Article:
I have been outvoted on the proposition that there should be a new trial at all. But, bowing to the vote of the Majority that there should be a new trial, it is staggeringly incomprehensible why the new trial should go beyond the only question in issue, namely, the effect of the trial judge's communication on the question of damages.

In the reargument before this court, not a word was spoken or directed to the subject of liability. All questions on liability were fully argued, developed, deliberated on and disposed of in the decision on the first appeal. Why must the issue of liability be placed on the treadmill again? To order a new trial on liability is like fighting again an armed battle in order to give the losing side an opportunity to win a decision already written in blood on the pages of history.

Ordering a new trial generally in this case is not only superfluously unnecessary, but it becomes an act of outright cruelty. The plaintiff is a blind man and should not be compelled, when the law does not require it, to undergo the ordeal of reliving the agonizing event of stepping into a building without a floor and falling into a deeper darkness than he had suffered all his sightless life.

Let us assume that the trial judge should not have sent to the jury a note without notifying the attorneys, and let us assume that the error of communication was not cured by what subsequently happened (all of which I dispute), the error, after all, referred only to the allocation of damages. The jury had passed the river of responsibility. The jury had crossed the Rubicon of responsibility for the accident, the jury had fought the battle of Gettysburg as to who should win the controversy. The Majority does not say that there was any error in the way the jury passed the river and fought the battle of liability. Nevertheless, the Majority says that the jury must swim the same river again and fight the same battle again, after the dead have been buried, the wounded have recovered and the flags of battle have been furled.

The Majority will compel the summoning of witnesses, the summoning of new jurors, the taking of testimony, it will force the whole tedious procedure of a new trial — all unfairly, brutally and cruelly, I repeat, unnecessary.

Considerable criticism is being leveled today against the courts, much of it unjustified, but the decision of this Court in the present litigation helps to lend substance to the general complaint that the courts are often unconcerned about reality and that they lose themselves in the fogs of theory, dialectics and exaggerated formalism.

Unconvincing as is the Majority Opinion that a new trial is necessary at all in this case, there is not even a shadow of a phantom in the stygian darkness of night as to why the new trial must embrace the question of liability.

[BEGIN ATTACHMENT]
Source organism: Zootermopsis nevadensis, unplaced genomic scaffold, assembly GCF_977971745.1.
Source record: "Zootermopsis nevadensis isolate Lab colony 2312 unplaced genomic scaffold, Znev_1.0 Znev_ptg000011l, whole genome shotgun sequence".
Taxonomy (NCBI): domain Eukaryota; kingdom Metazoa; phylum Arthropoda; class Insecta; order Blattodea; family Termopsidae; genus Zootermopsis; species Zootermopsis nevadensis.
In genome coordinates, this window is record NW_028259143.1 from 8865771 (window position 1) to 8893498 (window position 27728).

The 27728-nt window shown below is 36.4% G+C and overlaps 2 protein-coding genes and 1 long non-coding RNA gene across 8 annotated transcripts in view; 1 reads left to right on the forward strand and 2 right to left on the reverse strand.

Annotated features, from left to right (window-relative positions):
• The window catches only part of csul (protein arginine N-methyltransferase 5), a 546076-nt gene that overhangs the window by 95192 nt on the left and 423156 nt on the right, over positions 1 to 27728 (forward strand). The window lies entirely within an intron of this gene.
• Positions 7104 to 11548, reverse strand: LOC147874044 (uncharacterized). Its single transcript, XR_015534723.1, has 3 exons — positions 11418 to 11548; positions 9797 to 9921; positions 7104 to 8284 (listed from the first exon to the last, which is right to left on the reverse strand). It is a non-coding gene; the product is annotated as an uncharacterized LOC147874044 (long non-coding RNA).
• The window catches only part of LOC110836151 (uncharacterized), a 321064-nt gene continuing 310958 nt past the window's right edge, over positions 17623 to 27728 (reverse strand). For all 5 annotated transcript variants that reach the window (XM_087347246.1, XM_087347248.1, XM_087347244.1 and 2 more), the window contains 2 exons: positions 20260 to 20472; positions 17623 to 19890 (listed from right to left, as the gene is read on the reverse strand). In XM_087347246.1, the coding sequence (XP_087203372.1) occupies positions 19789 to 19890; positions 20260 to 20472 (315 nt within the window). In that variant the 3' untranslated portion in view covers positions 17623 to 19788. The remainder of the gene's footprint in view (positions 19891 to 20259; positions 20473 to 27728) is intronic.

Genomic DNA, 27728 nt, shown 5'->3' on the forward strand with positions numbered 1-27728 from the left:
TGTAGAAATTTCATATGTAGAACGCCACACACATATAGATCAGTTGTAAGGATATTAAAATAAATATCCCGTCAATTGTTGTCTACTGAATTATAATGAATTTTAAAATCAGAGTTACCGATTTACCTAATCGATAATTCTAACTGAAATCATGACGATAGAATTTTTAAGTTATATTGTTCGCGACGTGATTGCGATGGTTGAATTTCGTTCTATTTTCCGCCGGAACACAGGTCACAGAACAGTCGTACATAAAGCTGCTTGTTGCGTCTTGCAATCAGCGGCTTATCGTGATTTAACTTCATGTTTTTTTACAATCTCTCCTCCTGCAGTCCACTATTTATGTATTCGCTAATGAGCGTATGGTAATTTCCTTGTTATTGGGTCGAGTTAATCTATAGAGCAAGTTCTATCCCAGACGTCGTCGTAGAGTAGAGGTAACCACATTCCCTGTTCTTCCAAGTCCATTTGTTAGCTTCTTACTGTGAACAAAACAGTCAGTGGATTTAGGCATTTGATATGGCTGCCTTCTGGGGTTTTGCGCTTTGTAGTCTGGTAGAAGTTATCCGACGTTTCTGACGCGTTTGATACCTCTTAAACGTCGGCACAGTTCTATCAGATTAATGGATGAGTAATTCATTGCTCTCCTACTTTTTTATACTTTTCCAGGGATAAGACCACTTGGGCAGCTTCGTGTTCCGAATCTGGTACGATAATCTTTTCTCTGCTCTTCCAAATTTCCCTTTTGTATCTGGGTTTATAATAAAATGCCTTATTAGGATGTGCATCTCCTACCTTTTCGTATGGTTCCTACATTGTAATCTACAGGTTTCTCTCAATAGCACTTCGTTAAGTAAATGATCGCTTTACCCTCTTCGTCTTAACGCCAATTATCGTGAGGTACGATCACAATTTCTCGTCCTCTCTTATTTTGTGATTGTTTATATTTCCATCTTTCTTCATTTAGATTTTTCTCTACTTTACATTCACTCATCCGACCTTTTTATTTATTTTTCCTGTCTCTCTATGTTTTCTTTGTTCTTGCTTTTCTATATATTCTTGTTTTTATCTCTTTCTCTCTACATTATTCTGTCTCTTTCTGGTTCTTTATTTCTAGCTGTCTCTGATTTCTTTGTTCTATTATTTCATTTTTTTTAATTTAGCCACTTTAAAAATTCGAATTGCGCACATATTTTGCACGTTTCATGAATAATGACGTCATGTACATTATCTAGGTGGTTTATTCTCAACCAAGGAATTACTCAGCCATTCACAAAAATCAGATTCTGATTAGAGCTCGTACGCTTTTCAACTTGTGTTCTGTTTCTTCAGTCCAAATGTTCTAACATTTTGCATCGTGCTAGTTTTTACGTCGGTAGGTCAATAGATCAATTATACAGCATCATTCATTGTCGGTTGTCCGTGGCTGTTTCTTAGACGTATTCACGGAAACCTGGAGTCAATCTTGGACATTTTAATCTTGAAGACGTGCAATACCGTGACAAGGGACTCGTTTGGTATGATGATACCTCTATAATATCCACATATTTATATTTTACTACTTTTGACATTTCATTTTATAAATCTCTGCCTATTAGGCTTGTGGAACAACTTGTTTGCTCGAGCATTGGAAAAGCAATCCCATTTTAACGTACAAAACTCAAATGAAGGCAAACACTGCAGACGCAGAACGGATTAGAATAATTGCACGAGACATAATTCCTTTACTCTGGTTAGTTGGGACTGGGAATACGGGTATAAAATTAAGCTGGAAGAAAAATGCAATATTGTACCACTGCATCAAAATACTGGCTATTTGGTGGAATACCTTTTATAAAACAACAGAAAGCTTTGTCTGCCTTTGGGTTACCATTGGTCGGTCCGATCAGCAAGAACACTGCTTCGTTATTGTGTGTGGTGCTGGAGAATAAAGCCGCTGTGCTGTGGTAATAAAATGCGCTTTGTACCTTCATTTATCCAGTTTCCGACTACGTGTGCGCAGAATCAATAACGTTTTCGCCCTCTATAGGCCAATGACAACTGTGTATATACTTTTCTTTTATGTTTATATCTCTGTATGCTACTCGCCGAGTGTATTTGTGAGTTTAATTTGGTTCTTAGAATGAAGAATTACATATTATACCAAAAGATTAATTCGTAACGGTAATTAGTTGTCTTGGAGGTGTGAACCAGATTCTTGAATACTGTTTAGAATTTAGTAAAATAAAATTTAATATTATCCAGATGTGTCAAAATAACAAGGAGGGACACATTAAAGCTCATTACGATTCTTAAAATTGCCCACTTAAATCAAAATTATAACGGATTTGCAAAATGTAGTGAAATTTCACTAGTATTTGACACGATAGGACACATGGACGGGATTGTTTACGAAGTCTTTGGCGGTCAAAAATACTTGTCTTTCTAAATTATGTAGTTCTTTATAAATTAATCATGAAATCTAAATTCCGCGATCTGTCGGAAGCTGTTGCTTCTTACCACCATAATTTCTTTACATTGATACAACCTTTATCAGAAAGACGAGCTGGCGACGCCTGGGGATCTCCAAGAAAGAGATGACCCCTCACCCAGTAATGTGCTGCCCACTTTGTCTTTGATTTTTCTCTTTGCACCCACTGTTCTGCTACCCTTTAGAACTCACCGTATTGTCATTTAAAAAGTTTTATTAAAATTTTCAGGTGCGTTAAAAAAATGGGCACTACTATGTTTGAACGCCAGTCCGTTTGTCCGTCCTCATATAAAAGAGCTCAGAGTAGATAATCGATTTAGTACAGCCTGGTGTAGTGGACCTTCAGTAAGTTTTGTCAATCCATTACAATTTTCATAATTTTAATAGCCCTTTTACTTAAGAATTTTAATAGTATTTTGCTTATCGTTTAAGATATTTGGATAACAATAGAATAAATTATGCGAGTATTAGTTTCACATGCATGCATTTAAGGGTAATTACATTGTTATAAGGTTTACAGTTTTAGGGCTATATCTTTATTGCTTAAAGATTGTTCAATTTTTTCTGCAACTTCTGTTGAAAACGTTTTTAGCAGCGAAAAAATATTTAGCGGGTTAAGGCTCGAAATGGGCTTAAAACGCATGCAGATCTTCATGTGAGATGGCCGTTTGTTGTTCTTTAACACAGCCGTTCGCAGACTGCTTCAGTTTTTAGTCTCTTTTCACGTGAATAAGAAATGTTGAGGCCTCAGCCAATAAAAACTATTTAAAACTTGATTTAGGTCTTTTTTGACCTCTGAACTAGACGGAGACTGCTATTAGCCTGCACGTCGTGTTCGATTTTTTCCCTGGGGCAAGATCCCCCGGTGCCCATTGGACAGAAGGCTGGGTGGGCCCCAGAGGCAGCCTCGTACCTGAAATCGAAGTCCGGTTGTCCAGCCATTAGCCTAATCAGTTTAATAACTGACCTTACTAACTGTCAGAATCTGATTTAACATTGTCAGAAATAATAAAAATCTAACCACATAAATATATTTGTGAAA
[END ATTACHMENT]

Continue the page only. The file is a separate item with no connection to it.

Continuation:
The decision of the Majority compels obedience only because of the absolute arbitrary power of the Court. This, however, does not prevent a reversal of that decision in the tribunal of rudimentary law, of fundamental logic and of uncompromising conscience.

The decision of the Majority demonstrates a brazen indifference to the rights of litigants, the manifestation of a callous disregard of established laws, and its melancholy result is a slap in the face of humanity.

I am unable to accept the majority's conclusion that this case involves a "secret communication" between judge and jury. The record is undisputed that counsel for the defendant was present in the courtroom and heard the judge place upon the record in open court, prior to the taking and recording of the jury's verdict, both the jury's written inquiry and the court's written response. Thus the majority in this case goes even further in applying its prophylactic rule than it did in Gould v. Argiro, 422 Pa. 433, 220 A.2d 654 (1966); Kersey Mfg. Co. v. Rozic, 422 Pa. 564, 222 A.2d 713 (1966); and Yarsunas v. Boros, 423 Pa. 364, 223 A.2d 696 (1966).

I must therefore continue to express my opposition to such an unwarranted, unnecessary, and unwise rule. As is clearly demonstrated in Mr. Justice MUSMANNO's dissenting opinion in the instant case, the majority directs a retrial upon a basis unrelated to trial error, prejudice, or any other traditional concept of reversible error. I am compelled to reiterate my opposition to the automatic granting of a new trial on the basis of the Court's recently created prophylactic rule aimed at innocuous communications between judge and jury. See Yarsunas v. Boros, 423 Pa. 364, 368, 223 A.2d 696, 698 (1966) (dissenting opinion); Kersey Mfg. Co. v. Rozic, 422 Pa. 564, 570, 222 A.2d 713, 716 (1966) (concurring opinion); Lobalzo v. Varoli, 422 Pa. 5, 7, 220 A.2d 634, 636 (1966) (concurring opinion); Commonwealth v. Kulik, 420 Pa. 111, 114, 216 A.2d 73, 74 (1966) (dissenting opinion).

The majority concedes that its new rule produced this appeal. Undoubtedly it will generate many other appeals equally without merit, further burdening this Court as well as the trial courts.

I dissent.